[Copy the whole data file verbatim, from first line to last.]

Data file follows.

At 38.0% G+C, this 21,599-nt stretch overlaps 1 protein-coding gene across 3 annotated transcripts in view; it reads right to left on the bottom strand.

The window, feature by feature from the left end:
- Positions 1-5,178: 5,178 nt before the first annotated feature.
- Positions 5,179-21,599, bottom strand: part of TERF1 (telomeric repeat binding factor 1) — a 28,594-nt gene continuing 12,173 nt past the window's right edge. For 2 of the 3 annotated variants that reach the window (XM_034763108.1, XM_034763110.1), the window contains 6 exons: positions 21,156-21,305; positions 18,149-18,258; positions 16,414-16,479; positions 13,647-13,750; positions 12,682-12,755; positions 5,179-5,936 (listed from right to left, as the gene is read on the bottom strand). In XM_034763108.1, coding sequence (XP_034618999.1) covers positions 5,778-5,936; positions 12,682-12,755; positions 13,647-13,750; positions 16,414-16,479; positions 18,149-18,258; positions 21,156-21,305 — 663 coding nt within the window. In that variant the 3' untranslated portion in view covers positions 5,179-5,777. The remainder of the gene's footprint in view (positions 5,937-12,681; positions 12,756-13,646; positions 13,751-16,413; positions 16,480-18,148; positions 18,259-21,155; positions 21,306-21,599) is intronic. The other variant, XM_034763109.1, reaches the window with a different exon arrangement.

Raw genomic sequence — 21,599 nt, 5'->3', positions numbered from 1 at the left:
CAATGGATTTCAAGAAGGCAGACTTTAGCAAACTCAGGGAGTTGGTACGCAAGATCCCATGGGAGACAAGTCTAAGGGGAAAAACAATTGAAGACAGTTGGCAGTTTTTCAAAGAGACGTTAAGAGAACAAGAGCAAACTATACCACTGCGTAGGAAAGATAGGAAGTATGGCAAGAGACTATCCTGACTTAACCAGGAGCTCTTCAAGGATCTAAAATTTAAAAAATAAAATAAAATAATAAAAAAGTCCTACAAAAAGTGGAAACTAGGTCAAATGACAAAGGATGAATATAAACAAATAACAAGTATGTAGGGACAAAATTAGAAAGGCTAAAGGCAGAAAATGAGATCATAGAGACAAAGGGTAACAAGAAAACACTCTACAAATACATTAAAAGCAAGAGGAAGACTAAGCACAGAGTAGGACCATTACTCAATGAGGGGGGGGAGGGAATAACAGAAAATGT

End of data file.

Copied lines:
At 38.0% G+C, this 21,599-nt stretch overlaps 1 protein-coding gene across 3 annotated transcripts in view; it reads right to left on the bottom strand.

The window, feature by feature from the left end:
- Positions 1-5,178: 5,178 nt before the first annotated feature.
- Positions 5,179-21,599, bottom strand: part of TERF1 (telomeric repeat binding factor 1) — a 28,594-nt gene continuing 12,173 nt past the window's right edge. For 2 of the 3 annotated variants that reach the window (XM_034763108.1, XM_034763110.1), the window contains 6 exons: positions 21,156-21,305; positions 18,149-18,258; positions 16,414-16,479; positions 13,647-13,750; positions 12,682-12,755; positions 5,179-5,936 (listed from right to left, as the gene is read on the bottom strand). In XM_034763108.1, coding sequence (XP_034618999.1) covers positions 5,778-5,936; positions 12,682-12,755; positions 13,647-13,750; positions 16,414-16,479; positions 18,149-18,258; positions 21,156-21,305 — 663 coding nt within the window. In that variant the 3' untranslated portion in view covers positions 5,179-5,777. The remainder of the gene's footprint in view (positions 5,937-12,681; positions 12,756-13,646; positions 13,751-16,413; positions 16,480-18,148; positions 18,259-21,155; positions 21,306-21,599) is intronic. The other variant, XM_034763109.1, reaches the window with a different exon arrangement.

Raw genomic sequence — 21,599 nt, 5'->3', positions numbered from 1 at the left:
CAATGGATTTCAAGAAGGCAGACTTTAGCAAACTCAGGGAGTTGGTACGCAAGATCCCATGGGAGACAAGTCTAAGGGGAAAAACAATTGAAGACAGTTGGCAGTTTTTCAAAGAGACGTTAAGAGAACAAGAGCAAACTATACCACTGCGTAGGAAAGATAGGAAGTATGGCAAGAGACTATCCTGACTTAACCAGGAGCTCTTCAAGGATCTAAAATTTAAAAAATAAAATAAAATAATAAAAAAGTCCTACAAAAAGTGGAAACTAGGTCAAATGACAAAGGATGAATATAAACAAATAACAAGTATGTAGGGACAAAATTAGAAAGGCTAAAGGCAGAAAATGAGATCATAGAGACAAAGGGTAACAAGAAAACACTCTACAAATACATTAAAAGCAAGAGGAAGACTAAGCACAGAGTAGGACCATTACTCAATGAGGGGGGGGAGGGAATAACAGAAAATGT